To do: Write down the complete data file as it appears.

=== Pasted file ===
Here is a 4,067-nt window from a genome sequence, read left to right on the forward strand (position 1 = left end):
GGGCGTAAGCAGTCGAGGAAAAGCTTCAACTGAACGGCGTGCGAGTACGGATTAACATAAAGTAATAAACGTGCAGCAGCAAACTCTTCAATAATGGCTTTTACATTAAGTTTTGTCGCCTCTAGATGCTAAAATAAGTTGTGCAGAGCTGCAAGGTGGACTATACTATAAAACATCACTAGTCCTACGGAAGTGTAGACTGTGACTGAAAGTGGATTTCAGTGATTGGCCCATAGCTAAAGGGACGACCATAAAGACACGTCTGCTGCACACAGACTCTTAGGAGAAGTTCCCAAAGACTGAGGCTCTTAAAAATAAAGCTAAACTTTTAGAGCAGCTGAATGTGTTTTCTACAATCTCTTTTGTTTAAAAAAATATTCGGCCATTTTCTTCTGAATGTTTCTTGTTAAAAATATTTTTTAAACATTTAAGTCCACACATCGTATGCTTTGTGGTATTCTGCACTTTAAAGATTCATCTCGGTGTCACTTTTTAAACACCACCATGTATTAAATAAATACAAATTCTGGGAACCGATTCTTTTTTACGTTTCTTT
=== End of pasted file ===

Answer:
Here is a 4,067-nt window from a genome sequence, read left to right on the forward strand (position 1 = left end):
GGGCGTAAGCAGTCGAGGAAAAGCTTCAACTGAACGGCGTGCGAGTACGGATTAACATAAAGTAATAAACGTGCAGCAGCAAACTCTTCAATAATGGCTTTTACATTAAGTTTTGTCGCCTCTAGATGCTAAAATAAGTTGTGCAGAGCTGCAAGGTGGACTATACTATAAAACATCACTAGTCCTACGGAAGTGTAGACTGTGACTGAAAGTGGATTTCAGTGATTGGCCCATAGCTAAAGGGACGACCATAAAGACACGTCTGCTGCACACAGACTCTTAGGAGAAGTTCCCAAAGACTGAGGCTCTTAAAAATAAAGCTAAACTTTTAGAGCAGCTGAATGTGTTTTCTACAATCTCTTTTGTTTAAAAAAATATTCGGCCATTTTCTTCTGAATGTTTCTTGTTAAAAATATTTTTTAAACATTTAAGTCCACACATCGTATGCTTTGTGGTATTCTGCACTTTAAAGATTCATCTCGGTGTCACTTTTTAAACACCACCATGTATTAAATAAATACAAATTCTGGGAACCGATTCTTTTTTACGTTTCTTT